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Tao Gao, Brian Scholl; Are objects required for object-files?. Journal of Vision 2007;7(9):916. doi: https://doi.org/10.1167/7.9.916.
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© ARVO (1962-2015); The Authors (2016-present)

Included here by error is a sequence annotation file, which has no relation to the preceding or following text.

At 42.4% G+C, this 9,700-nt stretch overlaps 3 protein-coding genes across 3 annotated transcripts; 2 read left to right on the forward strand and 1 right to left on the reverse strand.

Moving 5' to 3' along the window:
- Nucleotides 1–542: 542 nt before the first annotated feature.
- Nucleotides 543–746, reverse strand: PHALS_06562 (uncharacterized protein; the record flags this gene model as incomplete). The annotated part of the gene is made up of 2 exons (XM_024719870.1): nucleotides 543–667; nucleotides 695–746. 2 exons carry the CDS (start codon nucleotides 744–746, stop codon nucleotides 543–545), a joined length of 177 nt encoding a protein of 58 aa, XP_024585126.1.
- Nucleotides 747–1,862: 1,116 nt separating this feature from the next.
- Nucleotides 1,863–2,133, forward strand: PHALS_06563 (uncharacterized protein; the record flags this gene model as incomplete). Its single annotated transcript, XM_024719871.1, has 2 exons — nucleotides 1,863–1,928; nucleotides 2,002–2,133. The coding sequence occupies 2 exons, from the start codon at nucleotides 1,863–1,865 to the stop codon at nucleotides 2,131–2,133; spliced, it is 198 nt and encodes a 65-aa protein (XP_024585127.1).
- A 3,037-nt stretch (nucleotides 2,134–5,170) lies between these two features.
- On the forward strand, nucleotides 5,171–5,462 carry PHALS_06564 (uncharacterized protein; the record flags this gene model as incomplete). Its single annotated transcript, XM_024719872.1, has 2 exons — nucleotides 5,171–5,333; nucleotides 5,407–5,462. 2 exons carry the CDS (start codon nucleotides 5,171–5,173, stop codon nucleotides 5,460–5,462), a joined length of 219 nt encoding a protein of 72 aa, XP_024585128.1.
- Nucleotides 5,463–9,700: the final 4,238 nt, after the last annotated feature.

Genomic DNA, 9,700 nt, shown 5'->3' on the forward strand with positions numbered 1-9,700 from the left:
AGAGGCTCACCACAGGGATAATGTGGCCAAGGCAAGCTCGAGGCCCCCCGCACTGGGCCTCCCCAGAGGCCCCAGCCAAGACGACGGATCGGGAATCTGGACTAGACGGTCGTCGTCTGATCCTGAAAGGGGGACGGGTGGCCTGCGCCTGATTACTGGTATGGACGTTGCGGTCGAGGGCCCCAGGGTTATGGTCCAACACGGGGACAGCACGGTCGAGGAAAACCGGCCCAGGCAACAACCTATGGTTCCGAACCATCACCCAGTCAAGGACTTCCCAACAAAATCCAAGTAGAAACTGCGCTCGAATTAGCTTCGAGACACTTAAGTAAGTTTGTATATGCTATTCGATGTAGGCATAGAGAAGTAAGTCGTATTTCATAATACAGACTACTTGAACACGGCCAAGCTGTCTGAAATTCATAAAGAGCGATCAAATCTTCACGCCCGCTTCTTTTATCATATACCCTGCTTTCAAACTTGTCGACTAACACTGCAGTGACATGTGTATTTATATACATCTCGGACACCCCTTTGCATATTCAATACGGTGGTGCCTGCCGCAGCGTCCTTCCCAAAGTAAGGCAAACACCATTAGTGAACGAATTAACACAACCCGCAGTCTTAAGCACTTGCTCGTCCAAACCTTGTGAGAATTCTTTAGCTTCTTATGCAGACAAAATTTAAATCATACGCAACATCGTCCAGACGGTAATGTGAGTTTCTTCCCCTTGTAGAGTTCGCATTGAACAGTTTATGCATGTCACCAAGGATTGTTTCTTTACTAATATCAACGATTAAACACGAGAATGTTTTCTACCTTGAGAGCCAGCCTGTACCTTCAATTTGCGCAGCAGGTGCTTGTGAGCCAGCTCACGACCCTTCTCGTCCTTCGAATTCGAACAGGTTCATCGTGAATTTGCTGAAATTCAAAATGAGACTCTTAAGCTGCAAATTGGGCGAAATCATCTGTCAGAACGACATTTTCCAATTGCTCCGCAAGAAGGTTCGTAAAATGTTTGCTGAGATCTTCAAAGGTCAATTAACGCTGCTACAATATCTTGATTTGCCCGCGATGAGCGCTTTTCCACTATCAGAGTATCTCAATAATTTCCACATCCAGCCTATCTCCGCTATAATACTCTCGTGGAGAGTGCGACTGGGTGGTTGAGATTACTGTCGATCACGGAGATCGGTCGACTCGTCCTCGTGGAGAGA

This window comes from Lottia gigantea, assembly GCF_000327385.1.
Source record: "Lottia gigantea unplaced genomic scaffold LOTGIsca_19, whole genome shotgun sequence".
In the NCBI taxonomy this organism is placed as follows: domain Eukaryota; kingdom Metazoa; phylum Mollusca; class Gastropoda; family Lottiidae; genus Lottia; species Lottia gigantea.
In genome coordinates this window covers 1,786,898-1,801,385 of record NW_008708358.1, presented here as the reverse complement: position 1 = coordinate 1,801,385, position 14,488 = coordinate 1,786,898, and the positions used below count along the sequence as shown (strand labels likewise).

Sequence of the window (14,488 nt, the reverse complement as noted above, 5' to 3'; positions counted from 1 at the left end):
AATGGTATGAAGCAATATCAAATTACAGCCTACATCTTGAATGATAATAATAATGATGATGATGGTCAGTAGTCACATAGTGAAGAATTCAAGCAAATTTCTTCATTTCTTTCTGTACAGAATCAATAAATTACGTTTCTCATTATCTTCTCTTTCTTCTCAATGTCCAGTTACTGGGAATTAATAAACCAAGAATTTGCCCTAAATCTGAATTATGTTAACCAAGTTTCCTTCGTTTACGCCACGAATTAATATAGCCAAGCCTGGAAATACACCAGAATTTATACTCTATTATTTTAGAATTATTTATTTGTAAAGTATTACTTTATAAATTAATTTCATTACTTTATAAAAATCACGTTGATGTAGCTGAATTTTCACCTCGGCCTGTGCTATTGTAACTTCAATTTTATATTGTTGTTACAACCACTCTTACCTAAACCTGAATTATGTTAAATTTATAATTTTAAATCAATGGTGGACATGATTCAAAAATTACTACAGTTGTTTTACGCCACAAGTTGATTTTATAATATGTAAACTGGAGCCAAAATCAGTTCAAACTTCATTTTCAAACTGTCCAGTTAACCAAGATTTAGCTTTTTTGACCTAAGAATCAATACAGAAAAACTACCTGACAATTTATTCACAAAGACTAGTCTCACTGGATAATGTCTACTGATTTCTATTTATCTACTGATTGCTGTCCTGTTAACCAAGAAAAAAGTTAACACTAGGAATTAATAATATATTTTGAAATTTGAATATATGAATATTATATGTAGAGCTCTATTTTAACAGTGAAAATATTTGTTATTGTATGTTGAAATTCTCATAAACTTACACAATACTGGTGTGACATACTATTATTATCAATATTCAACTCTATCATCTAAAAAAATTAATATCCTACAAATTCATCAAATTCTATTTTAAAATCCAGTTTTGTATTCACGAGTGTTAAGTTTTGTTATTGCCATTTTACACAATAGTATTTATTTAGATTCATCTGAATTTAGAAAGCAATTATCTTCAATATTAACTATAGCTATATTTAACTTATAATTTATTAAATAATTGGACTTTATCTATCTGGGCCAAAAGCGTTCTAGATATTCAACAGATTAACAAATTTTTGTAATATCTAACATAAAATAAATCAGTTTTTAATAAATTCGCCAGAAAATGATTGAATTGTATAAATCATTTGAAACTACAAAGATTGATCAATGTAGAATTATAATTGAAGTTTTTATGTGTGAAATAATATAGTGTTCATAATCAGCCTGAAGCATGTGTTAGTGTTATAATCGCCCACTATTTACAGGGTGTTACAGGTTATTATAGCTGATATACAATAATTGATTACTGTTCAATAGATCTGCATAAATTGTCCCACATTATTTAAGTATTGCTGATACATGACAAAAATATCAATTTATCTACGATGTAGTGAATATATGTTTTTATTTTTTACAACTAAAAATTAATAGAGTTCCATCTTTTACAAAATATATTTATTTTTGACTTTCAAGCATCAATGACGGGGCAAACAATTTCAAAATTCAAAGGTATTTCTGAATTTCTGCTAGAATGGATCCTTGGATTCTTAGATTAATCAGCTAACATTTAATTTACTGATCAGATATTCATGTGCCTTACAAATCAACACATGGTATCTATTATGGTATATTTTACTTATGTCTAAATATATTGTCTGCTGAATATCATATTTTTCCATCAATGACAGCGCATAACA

A central task of vision is to segment the retinal image into discrete objects, and to keep track of them as the same persisting individuals over time and motion. Such processing is often discussed in terms of object files — midlevel visual representations that ‘stick’ to moving objects on the basis of spatiotemporal properties, and store (and update) information about those properties. Object files have traditionally been studied via ‘object-specific preview benefits’ (OSPBs): discriminations of an object's features are speeded when an earlier preview of those features occurs on the same object, as opposed to on a different object, beyond general display-wide priming. This effect is clearly ‘object-based’ (vs. space-based), but what counts as an ‘object’ in this framework? Here we studied this question via much more extreme manipulations than previous work, by removing all static segmentation cues. In Experiment 1, both the objects and the background were composed of random visual noise — so that the objects were defined only via their motion. Experiment 2 went even further, removing all segmentation cues: the entire random-noise background simply rotated as a whole. Robust OSPBs were nevertheless found in both cases. We conclude that the construction and maintenance of object files does not require static surface cues to ‘objecthood’, nor any segmentation cues at all. In addition, since objects were always invisible until the motion began — after the offset of the previewed features — we conclude that object files can be established ‘after the fact’, postdictively. These results clearly conflict with the assumption that object-files require previously segmented objects, but they do maintain the two key aspects of the object-file framework — individuation and tracking. Overall, these experiments help characterize what “object files” really are, and how they do and do not relate to our common-sense notions of objects.
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